The city and its architectures ridiculed

Appel à contribution

AAH2015 - 41st Annual Conference & Bookfair
Sainsbury Institute for Art, UEA, Norwich    9 – 11 April 2015

From Distaste to Mockery: The city and its architectures ridiculed
Deadline: 10 November

AAH2015
41st Annual Conference & Bookfair
Sainsbury Institute for Art, UEA, Norwich
9 – 11 April 2015

From Distaste to Mockery: The city and its architectures ridiculed

Paper proposals, to be sent to the session convenor in accordance with proposal guidelines. Paper proposal deadline: 10 November 2014

Session Convenor:

Michela Rosso, Politecnico di Torino, Cette adresse e-mail est protégée contre les robots spammeurs. Vous devez activer le JavaScript pour la visualiser.

Since the origins of the contemporary age, the rise of a mass public and a reconfigured public sphere, along with the diffusion of the popular press, have deeply affected the way in which the city and its architectures are interpreted and judged. Among the genres addressing the modern city, some emerge that seem to be highly effective in disseminating the architectural culture, displaying its distortions or singling out its vulnerable features through the deployment of humour. As part of a media-saturated public culture, humour is both a practice of social communication and a plausible portrayal of society, illuminating the ambivalences of modern life and uncovering the shock provoked by processes of modernisation.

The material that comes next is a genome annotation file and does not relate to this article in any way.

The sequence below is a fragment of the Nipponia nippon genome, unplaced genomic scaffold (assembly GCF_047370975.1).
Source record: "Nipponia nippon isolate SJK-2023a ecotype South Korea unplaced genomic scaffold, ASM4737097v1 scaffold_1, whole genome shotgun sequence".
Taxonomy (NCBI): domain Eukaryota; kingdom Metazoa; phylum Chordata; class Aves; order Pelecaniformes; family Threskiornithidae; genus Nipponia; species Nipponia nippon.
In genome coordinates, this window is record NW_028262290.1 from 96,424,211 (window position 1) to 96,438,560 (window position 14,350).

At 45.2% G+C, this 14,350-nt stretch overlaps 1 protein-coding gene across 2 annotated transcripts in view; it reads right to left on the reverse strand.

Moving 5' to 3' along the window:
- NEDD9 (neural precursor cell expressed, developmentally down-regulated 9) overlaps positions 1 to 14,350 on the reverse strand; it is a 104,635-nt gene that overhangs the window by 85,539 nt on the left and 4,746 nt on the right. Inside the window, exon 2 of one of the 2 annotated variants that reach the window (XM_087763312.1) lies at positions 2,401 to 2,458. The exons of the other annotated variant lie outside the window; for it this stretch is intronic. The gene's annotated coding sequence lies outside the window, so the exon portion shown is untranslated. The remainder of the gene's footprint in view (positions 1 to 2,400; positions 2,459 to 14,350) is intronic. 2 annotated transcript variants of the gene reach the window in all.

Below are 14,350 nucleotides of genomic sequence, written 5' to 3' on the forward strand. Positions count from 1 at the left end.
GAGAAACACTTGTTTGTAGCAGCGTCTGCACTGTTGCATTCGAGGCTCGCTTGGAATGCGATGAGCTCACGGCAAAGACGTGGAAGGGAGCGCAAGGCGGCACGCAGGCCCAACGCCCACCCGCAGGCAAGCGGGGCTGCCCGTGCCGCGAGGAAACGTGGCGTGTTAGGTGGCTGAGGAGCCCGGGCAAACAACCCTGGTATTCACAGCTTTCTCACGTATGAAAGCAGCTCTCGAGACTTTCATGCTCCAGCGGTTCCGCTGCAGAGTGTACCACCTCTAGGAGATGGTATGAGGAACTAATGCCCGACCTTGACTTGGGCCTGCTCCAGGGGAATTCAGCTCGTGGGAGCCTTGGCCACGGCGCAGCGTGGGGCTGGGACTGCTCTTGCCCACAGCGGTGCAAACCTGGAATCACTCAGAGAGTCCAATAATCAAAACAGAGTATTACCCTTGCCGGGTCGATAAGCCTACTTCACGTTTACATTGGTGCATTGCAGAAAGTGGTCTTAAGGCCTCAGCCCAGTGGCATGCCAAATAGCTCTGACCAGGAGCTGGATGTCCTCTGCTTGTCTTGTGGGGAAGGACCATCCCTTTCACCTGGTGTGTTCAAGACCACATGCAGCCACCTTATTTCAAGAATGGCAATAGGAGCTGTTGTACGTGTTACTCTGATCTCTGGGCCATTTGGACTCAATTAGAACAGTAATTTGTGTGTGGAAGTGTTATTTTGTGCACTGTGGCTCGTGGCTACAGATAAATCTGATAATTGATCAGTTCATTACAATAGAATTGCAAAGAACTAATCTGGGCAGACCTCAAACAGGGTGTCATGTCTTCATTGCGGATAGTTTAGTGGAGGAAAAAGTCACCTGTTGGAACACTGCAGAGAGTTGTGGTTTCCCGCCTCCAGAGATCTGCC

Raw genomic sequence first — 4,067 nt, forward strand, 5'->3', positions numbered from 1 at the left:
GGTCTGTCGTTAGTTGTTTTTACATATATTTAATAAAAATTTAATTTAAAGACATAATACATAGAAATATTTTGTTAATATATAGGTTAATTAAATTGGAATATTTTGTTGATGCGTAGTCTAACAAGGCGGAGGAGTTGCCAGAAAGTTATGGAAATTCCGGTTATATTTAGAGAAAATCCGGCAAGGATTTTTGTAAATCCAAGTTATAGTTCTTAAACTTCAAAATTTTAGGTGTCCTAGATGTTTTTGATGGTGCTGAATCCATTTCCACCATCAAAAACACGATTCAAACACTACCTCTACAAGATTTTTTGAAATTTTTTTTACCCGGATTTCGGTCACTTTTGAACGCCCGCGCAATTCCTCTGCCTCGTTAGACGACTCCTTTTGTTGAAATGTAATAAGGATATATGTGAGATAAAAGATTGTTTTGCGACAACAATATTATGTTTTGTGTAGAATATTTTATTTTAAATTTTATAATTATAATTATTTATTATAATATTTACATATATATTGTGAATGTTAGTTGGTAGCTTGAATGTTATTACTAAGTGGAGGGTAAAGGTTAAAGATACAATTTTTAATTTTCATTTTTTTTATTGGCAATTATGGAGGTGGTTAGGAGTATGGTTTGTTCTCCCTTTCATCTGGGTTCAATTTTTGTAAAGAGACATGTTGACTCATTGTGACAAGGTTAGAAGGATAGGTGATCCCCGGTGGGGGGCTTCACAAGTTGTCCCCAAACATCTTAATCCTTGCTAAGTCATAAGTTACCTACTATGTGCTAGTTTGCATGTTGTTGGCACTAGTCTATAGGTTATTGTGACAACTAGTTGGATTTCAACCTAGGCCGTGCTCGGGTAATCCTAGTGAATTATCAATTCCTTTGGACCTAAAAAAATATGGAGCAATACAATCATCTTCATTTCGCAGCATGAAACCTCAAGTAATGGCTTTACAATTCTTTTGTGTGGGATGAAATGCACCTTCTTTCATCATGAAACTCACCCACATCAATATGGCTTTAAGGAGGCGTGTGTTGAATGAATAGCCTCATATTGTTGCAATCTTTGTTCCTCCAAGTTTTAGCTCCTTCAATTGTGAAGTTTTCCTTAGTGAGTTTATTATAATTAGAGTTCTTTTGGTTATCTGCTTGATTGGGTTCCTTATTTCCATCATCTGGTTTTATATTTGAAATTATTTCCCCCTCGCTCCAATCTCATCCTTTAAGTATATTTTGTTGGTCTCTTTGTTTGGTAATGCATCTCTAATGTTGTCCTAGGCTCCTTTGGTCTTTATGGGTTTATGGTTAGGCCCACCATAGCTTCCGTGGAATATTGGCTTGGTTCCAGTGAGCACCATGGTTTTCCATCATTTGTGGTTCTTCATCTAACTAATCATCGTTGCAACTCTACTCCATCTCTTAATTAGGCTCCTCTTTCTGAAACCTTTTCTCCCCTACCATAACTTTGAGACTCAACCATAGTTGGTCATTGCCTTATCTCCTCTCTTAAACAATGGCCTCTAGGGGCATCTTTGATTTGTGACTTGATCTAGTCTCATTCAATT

This session’s aim is to inaugurate a catalogue of the comic as applied to the spatial criticism of the city, its artefacts and its leading professionals – architects, artists and builders. Punch’s sharp satire of the first World Exhibition, William H Robinson’s caricatures of modernist housing, Tati’s parody of the Corbusian villa, and Dunn’s architecturally situated cartoons for The New Yorker are some of the renowned entries in this possible catalogue. By absorbing the disturbing effects of modernisation and turning them into laughter, they give voice to a diverse range of feelings and social reactions, from distaste to overt dissent.

This session invites case studies that explore the reception of architectural facts through the distinct codes of humour, verbal as well as visual, in any place and time, between 1750 and today, and focusing on any medium from literature to cinema, television and cartoons.
 
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